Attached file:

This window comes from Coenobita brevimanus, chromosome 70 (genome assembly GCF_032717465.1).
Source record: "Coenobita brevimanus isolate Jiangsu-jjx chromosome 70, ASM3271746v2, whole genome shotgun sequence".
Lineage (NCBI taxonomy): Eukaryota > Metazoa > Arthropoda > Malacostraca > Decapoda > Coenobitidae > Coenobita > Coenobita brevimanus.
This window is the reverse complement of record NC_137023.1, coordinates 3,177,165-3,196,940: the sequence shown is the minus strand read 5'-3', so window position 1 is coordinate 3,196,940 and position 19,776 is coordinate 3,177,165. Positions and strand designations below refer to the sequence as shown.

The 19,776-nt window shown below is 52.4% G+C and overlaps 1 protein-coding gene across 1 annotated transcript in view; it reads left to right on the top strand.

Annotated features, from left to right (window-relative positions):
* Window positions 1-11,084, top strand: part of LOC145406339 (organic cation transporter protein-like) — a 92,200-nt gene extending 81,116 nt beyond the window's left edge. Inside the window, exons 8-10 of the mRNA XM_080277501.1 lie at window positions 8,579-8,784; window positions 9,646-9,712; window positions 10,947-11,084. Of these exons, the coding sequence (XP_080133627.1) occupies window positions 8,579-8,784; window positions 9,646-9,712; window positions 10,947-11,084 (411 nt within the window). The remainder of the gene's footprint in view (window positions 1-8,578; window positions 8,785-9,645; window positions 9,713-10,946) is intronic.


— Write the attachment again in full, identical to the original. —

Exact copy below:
This window comes from Coenobita brevimanus, chromosome 70 (genome assembly GCF_032717465.1).
Source record: "Coenobita brevimanus isolate Jiangsu-jjx chromosome 70, ASM3271746v2, whole genome shotgun sequence".
Lineage (NCBI taxonomy): Eukaryota > Metazoa > Arthropoda > Malacostraca > Decapoda > Coenobitidae > Coenobita > Coenobita brevimanus.
This window is the reverse complement of record NC_137023.1, coordinates 3,177,165-3,196,940: the sequence shown is the minus strand read 5'-3', so window position 1 is coordinate 3,196,940 and position 19,776 is coordinate 3,177,165. Positions and strand designations below refer to the sequence as shown.

The 19,776-nt window shown below is 52.4% G+C and overlaps 1 protein-coding gene across 1 annotated transcript in view; it reads left to right on the top strand.

Annotated features, from left to right (window-relative positions):
* Window positions 1-11,084, top strand: part of LOC145406339 (organic cation transporter protein-like) — a 92,200-nt gene extending 81,116 nt beyond the window's left edge. Inside the window, exons 8-10 of the mRNA XM_080277501.1 lie at window positions 8,579-8,784; window positions 9,646-9,712; window positions 10,947-11,084. Of these exons, the coding sequence (XP_080133627.1) occupies window positions 8,579-8,784; window positions 9,646-9,712; window positions 10,947-11,084 (411 nt within the window). The remainder of the gene's footprint in view (window positions 1-8,578; window positions 8,785-9,645; window positions 9,713-10,946) is intronic.